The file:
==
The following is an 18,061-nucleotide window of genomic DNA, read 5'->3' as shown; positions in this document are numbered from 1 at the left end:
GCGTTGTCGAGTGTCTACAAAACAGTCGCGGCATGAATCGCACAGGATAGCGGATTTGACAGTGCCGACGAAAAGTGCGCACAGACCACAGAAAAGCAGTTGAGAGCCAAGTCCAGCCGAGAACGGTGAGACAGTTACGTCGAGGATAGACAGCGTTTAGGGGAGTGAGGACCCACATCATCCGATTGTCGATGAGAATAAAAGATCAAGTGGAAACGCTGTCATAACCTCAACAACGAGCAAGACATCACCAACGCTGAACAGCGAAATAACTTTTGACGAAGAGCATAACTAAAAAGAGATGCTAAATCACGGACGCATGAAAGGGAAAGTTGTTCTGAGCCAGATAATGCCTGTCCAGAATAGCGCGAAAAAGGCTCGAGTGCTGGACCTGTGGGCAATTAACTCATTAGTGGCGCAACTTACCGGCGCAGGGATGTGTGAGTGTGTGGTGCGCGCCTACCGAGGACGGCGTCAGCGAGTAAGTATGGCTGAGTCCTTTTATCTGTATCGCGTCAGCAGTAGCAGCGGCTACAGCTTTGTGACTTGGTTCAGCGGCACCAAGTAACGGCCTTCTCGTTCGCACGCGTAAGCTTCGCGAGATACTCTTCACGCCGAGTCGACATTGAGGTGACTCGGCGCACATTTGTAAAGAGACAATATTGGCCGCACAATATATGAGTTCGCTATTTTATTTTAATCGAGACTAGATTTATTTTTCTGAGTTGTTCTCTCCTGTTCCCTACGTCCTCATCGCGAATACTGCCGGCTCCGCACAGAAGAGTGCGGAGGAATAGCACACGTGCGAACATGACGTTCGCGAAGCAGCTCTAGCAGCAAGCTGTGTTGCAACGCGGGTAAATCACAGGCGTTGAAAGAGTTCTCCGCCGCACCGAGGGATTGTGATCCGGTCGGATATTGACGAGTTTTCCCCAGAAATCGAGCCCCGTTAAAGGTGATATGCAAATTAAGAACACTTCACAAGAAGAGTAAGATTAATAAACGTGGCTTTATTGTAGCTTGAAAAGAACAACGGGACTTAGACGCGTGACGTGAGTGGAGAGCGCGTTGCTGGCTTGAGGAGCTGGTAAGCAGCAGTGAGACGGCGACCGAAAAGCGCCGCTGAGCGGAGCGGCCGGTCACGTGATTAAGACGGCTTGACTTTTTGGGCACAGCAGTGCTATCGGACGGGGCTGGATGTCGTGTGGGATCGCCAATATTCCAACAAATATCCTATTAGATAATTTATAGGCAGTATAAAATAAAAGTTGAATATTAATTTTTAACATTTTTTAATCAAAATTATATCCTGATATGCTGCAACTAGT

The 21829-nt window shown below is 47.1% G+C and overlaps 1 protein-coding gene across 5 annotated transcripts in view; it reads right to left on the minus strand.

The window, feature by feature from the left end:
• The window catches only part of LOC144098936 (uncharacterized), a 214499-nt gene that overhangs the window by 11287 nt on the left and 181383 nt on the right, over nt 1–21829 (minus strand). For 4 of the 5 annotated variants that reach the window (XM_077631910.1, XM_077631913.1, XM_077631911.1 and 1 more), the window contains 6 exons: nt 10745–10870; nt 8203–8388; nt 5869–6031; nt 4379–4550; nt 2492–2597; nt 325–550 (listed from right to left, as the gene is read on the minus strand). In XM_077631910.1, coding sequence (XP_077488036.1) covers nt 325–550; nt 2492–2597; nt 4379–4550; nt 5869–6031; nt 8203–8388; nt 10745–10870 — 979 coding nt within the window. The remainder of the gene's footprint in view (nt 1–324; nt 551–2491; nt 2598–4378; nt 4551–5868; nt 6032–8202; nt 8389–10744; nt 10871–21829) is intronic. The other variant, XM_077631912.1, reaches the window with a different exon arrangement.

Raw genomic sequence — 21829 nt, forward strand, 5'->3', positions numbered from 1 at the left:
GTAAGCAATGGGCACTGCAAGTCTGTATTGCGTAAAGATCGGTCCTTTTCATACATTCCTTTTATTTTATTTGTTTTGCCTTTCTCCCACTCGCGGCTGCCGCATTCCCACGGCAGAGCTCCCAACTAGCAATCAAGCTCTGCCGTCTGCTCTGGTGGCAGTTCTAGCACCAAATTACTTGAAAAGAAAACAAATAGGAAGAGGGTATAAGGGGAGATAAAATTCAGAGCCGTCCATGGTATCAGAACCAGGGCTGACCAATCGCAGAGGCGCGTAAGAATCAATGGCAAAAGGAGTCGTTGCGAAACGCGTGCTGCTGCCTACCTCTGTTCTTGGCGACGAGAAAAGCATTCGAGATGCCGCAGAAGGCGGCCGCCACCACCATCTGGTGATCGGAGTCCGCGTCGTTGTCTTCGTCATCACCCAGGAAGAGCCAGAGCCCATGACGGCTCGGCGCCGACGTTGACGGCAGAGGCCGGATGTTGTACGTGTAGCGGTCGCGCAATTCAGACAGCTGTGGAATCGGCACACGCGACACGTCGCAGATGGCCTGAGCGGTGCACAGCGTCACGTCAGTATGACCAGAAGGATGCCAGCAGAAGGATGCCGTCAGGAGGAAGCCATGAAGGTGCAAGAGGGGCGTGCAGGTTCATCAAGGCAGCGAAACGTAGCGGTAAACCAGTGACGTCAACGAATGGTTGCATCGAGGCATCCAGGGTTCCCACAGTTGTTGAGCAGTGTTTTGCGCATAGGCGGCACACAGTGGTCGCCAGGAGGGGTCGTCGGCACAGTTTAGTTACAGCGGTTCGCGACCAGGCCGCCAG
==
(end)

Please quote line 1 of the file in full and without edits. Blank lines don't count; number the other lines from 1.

The following is an 18,061-nucleotide window of genomic DNA, read 5'->3' as shown; positions in this document are numbered from 1 at the left end: